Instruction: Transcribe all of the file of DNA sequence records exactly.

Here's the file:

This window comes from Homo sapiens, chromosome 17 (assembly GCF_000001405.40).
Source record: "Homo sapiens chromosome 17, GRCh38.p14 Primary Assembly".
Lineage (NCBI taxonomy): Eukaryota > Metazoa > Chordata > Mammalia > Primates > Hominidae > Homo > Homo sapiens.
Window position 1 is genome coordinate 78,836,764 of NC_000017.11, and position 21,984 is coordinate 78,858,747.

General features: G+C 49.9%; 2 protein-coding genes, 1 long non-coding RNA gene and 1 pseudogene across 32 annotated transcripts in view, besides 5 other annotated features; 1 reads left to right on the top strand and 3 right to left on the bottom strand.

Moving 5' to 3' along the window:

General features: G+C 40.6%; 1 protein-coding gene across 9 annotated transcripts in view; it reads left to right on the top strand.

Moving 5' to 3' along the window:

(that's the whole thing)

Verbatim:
This window comes from Homo sapiens, chromosome 17 (assembly GCF_000001405.40).
Source record: "Homo sapiens chromosome 17, GRCh38.p14 Primary Assembly".
Lineage (NCBI taxonomy): Eukaryota > Metazoa > Chordata > Mammalia > Primates > Hominidae > Homo > Homo sapiens.
Window position 1 is genome coordinate 78,836,764 of NC_000017.11, and position 21,984 is coordinate 78,858,747.

General features: G+C 49.9%; 2 protein-coding genes, 1 long non-coding RNA gene and 1 pseudogene across 32 annotated transcripts in view, besides 5 other annotated features; 1 reads left to right on the top strand and 3 right to left on the bottom strand.

Moving 5' to 3' along the window:

General features: G+C 40.6%; 1 protein-coding gene across 9 annotated transcripts in view; it reads left to right on the top strand.

Moving 5' to 3' along the window: